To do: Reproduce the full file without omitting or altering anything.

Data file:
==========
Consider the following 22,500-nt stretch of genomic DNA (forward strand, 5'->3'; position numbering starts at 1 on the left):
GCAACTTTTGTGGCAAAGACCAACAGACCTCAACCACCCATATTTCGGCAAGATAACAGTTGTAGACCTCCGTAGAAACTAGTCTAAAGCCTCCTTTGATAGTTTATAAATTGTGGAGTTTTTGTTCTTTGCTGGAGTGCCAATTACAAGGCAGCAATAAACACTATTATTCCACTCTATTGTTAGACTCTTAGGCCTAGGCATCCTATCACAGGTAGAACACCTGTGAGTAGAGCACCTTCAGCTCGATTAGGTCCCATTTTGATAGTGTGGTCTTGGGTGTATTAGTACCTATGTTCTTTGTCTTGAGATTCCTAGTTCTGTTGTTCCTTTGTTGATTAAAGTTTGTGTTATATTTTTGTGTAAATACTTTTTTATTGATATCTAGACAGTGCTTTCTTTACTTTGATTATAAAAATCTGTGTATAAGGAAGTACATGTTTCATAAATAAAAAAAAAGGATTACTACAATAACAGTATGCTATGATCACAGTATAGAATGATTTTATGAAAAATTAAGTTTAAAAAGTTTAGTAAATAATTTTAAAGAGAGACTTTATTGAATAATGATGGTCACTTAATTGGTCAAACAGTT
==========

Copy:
Consider the following 22,500-nt stretch of genomic DNA (forward strand, 5'->3'; position numbering starts at 1 on the left):
GCAACTTTTGTGGCAAAGACCAACAGACCTCAACCACCCATATTTCGGCAAGATAACAGTTGTAGACCTCCGTAGAAACTAGTCTAAAGCCTCCTTTGATAGTTTATAAATTGTGGAGTTTTTGTTCTTTGCTGGAGTGCCAATTACAAGGCAGCAATAAACACTATTATTCCACTCTATTGTTAGACTCTTAGGCCTAGGCATCCTATCACAGGTAGAACACCTGTGAGTAGAGCACCTTCAGCTCGATTAGGTCCCATTTTGATAGTGTGGTCTTGGGTGTATTAGTACCTATGTTCTTTGTCTTGAGATTCCTAGTTCTGTTGTTCCTTTGTTGATTAAAGTTTGTGTTATATTTTTGTGTAAATACTTTTTTATTGATATCTAGACAGTGCTTTCTTTACTTTGATTATAAAAATCTGTGTATAAGGAAGTACATGTTTCATAAATAAAAAAAAAGGATTACTACAATAACAGTATGCTATGATCACAGTATAGAATGATTTTATGAAAAATTAAGTTTAAAAAGTTTAGTAAATAATTTTAAAGAGAGACTTTATTGAATAATGATGGTCACTTAATTGGTCAAACAGTT